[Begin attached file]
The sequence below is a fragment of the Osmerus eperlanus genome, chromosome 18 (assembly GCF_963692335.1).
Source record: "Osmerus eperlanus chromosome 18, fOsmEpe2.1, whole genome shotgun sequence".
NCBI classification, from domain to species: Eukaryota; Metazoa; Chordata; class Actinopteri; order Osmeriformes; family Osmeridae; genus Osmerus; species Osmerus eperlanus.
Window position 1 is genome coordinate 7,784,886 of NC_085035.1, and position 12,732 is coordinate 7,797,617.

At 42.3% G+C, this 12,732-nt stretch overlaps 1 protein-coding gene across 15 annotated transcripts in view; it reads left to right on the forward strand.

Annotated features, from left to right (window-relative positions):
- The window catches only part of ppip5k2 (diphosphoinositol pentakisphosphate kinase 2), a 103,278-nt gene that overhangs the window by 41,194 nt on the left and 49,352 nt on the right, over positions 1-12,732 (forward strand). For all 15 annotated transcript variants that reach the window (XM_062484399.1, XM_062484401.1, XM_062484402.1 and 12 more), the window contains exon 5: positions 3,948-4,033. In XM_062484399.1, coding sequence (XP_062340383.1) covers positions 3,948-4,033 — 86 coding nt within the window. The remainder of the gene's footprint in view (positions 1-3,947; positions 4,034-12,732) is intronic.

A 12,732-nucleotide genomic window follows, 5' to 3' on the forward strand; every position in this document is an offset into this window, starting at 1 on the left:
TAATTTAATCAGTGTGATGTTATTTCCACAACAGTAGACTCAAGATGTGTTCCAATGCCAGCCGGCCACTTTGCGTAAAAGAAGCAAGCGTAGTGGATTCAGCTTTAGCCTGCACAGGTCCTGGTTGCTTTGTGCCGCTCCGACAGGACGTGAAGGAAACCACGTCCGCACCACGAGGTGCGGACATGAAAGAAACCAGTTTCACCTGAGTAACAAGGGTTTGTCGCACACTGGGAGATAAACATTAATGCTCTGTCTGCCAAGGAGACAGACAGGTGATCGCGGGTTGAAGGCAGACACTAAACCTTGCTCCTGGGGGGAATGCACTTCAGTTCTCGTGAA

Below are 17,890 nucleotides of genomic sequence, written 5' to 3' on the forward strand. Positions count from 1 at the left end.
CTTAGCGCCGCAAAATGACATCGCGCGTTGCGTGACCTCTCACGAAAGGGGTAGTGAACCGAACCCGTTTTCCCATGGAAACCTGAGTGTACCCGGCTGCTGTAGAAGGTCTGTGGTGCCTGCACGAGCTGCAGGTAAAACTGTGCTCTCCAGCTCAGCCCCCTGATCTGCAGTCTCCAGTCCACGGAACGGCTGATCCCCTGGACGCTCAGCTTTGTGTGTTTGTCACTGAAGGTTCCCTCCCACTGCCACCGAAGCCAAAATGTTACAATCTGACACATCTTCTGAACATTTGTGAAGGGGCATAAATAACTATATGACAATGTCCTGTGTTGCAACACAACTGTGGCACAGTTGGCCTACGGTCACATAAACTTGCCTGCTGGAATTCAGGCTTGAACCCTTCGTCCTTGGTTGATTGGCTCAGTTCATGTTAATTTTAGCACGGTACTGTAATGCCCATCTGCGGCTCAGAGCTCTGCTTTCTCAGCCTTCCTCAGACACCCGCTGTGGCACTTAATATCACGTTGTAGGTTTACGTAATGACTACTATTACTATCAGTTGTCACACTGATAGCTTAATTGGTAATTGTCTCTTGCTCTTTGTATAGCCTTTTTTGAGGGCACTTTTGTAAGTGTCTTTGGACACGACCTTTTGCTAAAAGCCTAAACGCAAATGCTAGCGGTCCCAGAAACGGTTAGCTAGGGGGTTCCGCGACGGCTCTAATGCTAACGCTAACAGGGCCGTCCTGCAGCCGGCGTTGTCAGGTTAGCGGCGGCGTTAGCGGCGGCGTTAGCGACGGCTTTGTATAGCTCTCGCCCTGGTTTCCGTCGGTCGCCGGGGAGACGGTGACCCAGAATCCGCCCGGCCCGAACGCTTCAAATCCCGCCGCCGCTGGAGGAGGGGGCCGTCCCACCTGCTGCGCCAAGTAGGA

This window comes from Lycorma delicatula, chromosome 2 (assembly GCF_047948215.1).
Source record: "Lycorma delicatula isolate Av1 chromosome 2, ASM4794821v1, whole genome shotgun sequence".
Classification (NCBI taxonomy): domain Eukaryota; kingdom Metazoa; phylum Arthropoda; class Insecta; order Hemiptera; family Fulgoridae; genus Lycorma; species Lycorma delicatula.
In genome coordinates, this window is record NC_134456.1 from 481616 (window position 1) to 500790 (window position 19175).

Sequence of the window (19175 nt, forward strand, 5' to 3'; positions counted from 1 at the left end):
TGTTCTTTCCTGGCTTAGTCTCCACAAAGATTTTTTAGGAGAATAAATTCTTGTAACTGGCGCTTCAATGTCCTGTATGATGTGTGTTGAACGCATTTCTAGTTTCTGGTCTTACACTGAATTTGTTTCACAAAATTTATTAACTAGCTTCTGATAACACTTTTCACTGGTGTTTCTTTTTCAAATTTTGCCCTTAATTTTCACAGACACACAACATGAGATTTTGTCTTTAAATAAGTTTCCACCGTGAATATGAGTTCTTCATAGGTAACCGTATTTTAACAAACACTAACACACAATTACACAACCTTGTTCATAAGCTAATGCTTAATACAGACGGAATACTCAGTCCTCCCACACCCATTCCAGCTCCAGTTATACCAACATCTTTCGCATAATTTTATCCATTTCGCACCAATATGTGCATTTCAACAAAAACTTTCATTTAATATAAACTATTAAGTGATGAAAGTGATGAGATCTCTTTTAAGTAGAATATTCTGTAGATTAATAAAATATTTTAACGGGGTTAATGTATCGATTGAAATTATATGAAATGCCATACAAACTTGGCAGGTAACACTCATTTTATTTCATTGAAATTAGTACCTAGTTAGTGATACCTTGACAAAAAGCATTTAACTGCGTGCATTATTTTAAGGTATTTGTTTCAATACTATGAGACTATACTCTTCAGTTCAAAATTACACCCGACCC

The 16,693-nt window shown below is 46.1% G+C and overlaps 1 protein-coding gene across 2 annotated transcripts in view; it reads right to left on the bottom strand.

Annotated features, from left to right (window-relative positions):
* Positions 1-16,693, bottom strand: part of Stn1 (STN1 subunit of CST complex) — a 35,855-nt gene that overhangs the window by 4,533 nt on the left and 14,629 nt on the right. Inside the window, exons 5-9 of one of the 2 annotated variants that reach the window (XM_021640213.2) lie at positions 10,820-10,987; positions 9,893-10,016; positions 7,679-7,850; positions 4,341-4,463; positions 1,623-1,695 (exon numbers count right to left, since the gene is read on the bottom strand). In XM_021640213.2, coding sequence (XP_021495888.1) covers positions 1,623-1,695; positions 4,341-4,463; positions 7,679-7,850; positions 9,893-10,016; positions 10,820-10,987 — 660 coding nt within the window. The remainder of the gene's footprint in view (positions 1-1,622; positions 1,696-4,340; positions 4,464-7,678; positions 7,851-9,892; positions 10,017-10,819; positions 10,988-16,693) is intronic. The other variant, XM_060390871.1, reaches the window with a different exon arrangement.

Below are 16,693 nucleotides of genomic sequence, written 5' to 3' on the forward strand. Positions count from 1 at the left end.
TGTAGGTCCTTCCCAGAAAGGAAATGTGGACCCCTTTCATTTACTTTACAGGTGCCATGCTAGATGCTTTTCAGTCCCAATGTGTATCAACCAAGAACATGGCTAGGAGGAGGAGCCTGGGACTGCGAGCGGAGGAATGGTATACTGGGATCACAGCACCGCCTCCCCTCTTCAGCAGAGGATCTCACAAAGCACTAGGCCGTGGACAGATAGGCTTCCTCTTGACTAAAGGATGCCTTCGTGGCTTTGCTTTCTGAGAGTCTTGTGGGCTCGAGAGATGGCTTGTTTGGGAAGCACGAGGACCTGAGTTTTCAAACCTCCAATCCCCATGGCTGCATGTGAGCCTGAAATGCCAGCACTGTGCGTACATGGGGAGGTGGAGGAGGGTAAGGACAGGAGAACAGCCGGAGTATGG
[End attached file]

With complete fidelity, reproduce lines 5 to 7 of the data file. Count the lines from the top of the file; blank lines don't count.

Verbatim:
At 42.3% G+C, this 12,732-nt stretch overlaps 1 protein-coding gene across 15 annotated transcripts in view; it reads left to right on the forward strand.

Annotated features, from left to right (window-relative positions):
- The window catches only part of ppip5k2 (diphosphoinositol pentakisphosphate kinase 2), a 103,278-nt gene that overhangs the window by 41,194 nt on the left and 49,352 nt on the right, over positions 1-12,732 (forward strand). For all 15 annotated transcript variants that reach the window (XM_062484399.1, XM_062484401.1, XM_062484402.1 and 12 more), the window contains exon 5: positions 3,948-4,033. In XM_062484399.1, coding sequence (XP_062340383.1) covers positions 3,948-4,033 — 86 coding nt within the window. The remainder of the gene's footprint in view (positions 1-3,947; positions 4,034-12,732) is intronic.